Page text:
A bad hair day!


It’s sort of a standing joke, mostly with women, I think.  If they’ve had a bad day, they’ll sometimes say that they’ve had a “bad hair day.”  I guess that means that things didn’t go well and if they look a bit disheveled then they want you to give them a break.

I know lots of bald guys who never get to have a bad hair day.  They’re all BAD HAIR DAYS for them….unless they purposely shave their head.

When I go outside and the wind is blowing, my hair can get rather messy.  I have very thin, fine hair and I don’t use hair cream or hair spray or any of that stuff.  I haven’t since high school.  Perhaps the reason I stopped was that at the time I was using a liquid (something like Vitalis, I think) that was in a bottle.  One morning, a foster sister that lived with us (she was older than I), had somehow squeezed the juice out of an onion and put it into the bottle.  So, when I put the stuff on my hair, I smelled like an onion!  I’d slept in as long as I could so there wasn’t time enough to take another shower, so off to high school I went smelling like an onion!  (Never did forgive her for that!)

Anyway, this is my second oldest granddaughter and the other day we were all in the park and she was some distance away, shaking her head vigorously and her hair was flying all over the place.  I thought it might make for an interesting picture.  I’m sure she didn’t even know I was shooting her…and now, she’ll probably never forgive me!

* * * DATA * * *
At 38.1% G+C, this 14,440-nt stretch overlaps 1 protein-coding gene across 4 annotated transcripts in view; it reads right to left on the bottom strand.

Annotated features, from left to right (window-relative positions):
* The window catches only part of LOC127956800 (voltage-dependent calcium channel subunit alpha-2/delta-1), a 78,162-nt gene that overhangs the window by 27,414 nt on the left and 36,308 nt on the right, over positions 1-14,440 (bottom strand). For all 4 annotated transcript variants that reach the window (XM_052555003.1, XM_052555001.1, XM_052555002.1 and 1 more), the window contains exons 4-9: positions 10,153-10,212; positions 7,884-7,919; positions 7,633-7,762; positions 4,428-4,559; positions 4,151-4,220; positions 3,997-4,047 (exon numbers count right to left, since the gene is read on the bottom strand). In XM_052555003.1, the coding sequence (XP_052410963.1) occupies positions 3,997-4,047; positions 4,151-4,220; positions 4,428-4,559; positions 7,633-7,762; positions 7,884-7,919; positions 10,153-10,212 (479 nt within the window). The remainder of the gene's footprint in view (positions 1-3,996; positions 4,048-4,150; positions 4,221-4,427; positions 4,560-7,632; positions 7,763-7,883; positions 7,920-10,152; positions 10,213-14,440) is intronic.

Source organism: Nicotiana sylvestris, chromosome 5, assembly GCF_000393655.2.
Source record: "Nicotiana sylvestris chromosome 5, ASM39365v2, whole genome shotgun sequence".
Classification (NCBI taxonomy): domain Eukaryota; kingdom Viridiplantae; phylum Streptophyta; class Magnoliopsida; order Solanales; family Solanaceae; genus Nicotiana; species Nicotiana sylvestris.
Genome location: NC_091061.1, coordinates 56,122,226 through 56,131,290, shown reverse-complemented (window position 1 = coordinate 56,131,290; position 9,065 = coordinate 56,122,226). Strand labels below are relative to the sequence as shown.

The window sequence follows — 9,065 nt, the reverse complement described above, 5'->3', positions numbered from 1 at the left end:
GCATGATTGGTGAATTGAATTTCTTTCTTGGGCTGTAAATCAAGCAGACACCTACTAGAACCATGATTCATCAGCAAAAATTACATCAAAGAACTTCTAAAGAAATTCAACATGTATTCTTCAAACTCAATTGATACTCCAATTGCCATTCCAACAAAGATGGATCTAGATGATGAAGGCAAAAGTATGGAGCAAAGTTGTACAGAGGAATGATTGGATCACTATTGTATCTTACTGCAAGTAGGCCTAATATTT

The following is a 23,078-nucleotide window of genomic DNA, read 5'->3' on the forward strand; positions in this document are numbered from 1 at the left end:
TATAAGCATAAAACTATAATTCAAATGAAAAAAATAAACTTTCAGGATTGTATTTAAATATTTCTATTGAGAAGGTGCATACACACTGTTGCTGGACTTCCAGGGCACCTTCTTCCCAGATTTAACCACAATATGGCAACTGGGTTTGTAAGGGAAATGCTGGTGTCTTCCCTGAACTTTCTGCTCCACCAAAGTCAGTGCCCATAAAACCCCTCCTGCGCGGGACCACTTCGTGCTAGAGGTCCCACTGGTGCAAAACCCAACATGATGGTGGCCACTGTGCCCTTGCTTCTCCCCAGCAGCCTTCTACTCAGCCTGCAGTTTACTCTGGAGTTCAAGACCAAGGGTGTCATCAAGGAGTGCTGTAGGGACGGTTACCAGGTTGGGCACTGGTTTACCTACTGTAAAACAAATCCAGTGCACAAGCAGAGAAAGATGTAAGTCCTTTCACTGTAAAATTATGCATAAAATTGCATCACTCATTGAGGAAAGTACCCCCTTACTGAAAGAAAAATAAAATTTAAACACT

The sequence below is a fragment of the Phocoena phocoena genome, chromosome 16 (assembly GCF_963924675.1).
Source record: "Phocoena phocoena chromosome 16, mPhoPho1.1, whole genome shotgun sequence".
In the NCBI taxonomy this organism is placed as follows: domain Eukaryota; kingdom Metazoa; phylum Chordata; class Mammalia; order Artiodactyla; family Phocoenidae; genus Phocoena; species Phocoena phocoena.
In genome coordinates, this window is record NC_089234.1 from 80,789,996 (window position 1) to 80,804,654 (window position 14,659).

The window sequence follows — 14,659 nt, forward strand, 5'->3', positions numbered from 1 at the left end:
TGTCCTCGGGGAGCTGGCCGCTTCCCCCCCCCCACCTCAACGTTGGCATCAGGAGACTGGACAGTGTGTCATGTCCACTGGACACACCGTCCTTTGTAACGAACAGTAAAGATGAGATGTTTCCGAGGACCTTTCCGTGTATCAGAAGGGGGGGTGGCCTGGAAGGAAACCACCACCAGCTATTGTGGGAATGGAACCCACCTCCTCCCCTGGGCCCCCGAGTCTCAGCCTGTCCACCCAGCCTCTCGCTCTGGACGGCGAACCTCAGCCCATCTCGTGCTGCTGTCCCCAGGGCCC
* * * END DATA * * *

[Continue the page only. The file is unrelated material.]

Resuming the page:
ON THIS DAY IN HISTORY:  in 1971, Neil LaFeve, the game warden at Sensiba Wildlife Area in Wisconsin, was reported missing. When LaFeve, who was celebrating his 32nd birthday, did not show up to his own party, his wife called the police.

The next morning, authorities found LaFeve’s truck. A pool of blood and two .22-caliber shells lay nearby. LaFeve’s headless body had been buried in a shallow grave, and his severed head, which had two bullet wounds, revealed that he had been shot with a .22 shotgun.

Detectives immediately began investigating anyone who had a motive to kill the warden. Because LaFeve was known for harshly confronting poachers, everyone that had been arrested by him at the wildlife area was questioned. Those without solid alibis were asked to take a polygraph test. While this process took a long time and those involved grumbled, only Brian Hussong refused to take the test.

LaFeve had arrested Hussong several times for poaching, most recently for shooting pheasants illegally. After investigators received a court order enabling them to wiretap Hussong’s phone, a call to his grandmother, Agnes Hussong, broke open the case. Police heard Agnes say that Brian’s guns were well hidden. When they searched her home, she showed them the .22 rifle that was later proven to be the murder weapon.

At Hussong’s trial, his grandmother denied both the phone conversation and the encounter with the police, but the Michigan Voice Identification Unit verified that the voice on the wiretap tapes was indeed hers. After the impeachment of his grandmother’s testimony, Hussong did not stand much of a chance: He was sentenced to life imprisonment in 1972.

TRIVIA FOR TODAY:  Shakespeare is buried near the altar of Holy Trinity Church, where he was baptized, in Stratford-upon Avon. The slabstone over his tomb includes the following inscription, believed to have been written by Shakespeare himself:

Good friend, for Jesus’ sake forebeare
To digg the dust enclosed heare;
Bleste be the man that spares thes stones,
And curst be he that moves my bones.


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